OTTAWA -- Prime Minister Justin Trudeau says he intends to take a serological test once an effective model becomes widely available, because his wife Sophie Gregoire Trudeau had COVID-19.

“I think serological testing is an important part of understanding exactly how COVID-19 has been present in the country, including in people who haven’t displayed any symptoms at all. And as soon as those tests become more largely available to Canadians I will certainly insure that I am one of them,” he told reporters at Rideau Cottage on Tuesday.

In mid-March the prime minister entered self-isolation with his family after his wife tested positive for the virus after returning from a trip to London, England.

Over the course of their quarantine Trudeau did not take a COVID-19 test as he said he was not displaying any symptoms, which was key at the time to receiving a test. By the end of March his wife had received the “all clear” from doctors. 

Health Canada has approved an Italian blood test that can detect COVID-19 antibodies, the first of its kind in Canada. While not yet available for the general public, it is being used in Canadian labs to determine if a blood sample contains COVID-19 antibodies, evidence that a person was exposed to the virus and has recovered.

When a person is exposed to any virus, their body develops antibodies to fight it off, which can linger in the blood for a period of time after infection and offer various degrees of immunity. What remains unclear with COVID-19 is how long these antibodies stay in a person’s system and what sort of protection they may provide against re-infection.

Procurement Minister Anita Anand announced Tuesday that work is underway to build up a “base supply” as these immunity tests “become approved and more widely available.”  

Over the last two months, the federal government has committed more than $1 billion towards a national medical and research strategy to combat the novel coronavirus that will see labs across the country expand their capacity to study the virus, possible treatments or vaccines, as well as its spread among the population.

As part of this the federal government is creating a “COVID-19 immunity task force,” which comprises several of Canada’s top doctors and will focus on blood testing to track and understand immunity to this novel coronavirus, informing public health officials which prevention measures are the most effective.

The prime minister committed to making serology testing available to at least one million Canadians in the next two years.  

As of midday Tuesday there were nearly 86,000 confirmed COVID-19 cases in Canada, of which nearly 45,000 had recovered. More than 6,600 people in Canada have died from the virus to date. 


Trudeau also announced that the government is increasing its orders of personal protective equipment, noting that so far more than 40 planeloads of supplies have arrived in Canada and have been delivered to front-line workers, as domestic companies continue to produce much-needed medical gear. This comes as public health officials are bracing for a potential second wave with reopening efforts underway.

Among the latest measures: the federal government has signed a contract with General Motors to produce 10 million face masks, with production underway, and a new contract has been signed that will see an additional 10,000 ventilators ready this summer.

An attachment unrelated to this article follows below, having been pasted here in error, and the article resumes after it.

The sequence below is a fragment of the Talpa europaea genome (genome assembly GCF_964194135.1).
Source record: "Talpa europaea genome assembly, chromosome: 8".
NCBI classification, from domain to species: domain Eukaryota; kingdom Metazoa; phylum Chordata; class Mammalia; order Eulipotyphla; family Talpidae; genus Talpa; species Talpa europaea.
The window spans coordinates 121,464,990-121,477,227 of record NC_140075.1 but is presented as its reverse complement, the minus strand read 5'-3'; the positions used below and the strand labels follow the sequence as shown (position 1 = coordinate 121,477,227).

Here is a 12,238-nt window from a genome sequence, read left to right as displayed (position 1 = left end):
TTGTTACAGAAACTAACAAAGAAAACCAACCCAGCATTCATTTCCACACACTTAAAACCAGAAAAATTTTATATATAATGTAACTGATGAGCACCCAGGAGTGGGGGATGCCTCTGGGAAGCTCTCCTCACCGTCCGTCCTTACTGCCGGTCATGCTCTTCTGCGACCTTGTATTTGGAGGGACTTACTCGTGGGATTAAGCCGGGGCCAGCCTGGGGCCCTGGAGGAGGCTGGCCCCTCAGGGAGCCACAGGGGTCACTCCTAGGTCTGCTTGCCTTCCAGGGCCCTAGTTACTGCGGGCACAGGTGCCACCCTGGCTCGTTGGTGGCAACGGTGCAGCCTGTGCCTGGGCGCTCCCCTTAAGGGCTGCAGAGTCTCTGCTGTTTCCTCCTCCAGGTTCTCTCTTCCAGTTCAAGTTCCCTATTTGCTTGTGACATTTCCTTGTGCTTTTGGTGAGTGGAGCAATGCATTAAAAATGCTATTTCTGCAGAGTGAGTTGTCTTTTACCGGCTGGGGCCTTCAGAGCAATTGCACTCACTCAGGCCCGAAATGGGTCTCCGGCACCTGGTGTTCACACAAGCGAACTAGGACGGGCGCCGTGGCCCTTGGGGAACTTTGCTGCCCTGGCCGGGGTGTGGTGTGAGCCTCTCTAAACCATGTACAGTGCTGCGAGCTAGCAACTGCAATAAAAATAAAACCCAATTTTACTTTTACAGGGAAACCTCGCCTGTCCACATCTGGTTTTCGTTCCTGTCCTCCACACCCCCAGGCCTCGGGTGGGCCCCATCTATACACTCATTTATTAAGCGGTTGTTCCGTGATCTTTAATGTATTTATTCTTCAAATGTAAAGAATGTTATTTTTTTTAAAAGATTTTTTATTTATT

“On testing, we’re also making progress. We are supporting companies and research centres across the country as they develop new, improved COVID-19 test kits and products,” Trudeau said.  

Throughout the pandemic Canada’s attempts to procure essential supplies have been a struggle, with the latest data from Public Services and Procurement Canada showing that just a fraction of what has been ordered has arrived. 


For example, of the more than 29,000 ventilators Canada has ordered, just 203 have arrived. Of the more than 104 million N95 respirator masks ordered, fewer than 12 million have been received and of those, 9.8 million didn’t pass testing for use in medical settings. 

Anand said “capacity is on the rise” to procure PPE with 24 contracts with Canadian companies signed to date, and further deals are being pursued to increase testing supply capacity. More orders are expected from abroad to meet “immediate” needs, she added.


Two months ago, moving to supplement international procurement efforts—described as a “Wild West” battle to outbid other nations also scrambling to stock up— the federal government offered Canadian businesses and manufacturers assistance to retool their production lines to start mass-supplying life-saving medical supplies like ventilators, face masks, gowns, and sanitizer.

This was done in anticipation of shortages and concern that the COVID-19 outbreak would overwhelm hospitals, and while shortages of PPE have been the reality across many health facilities, Chief Public Health Officer Dr. Theresa Tam said Monday that the first wave—which appears to be on the decline—did not exceed the capacity of the health-care system.

Though, the need to continue to stock up is there given the ongoing rollout of economic reopening measures putting more people back on the job and in environments where potential exposure could occur. 

“We're going to continue to do the work necessary to ensure that right across the country we have the PPE necessary to move forward safely,” Trudeau said Tuesday. “We recognize that as the economy reopens, as perhaps a second wave might hit us, we need to be ready.”

Infographic by Mahima Singh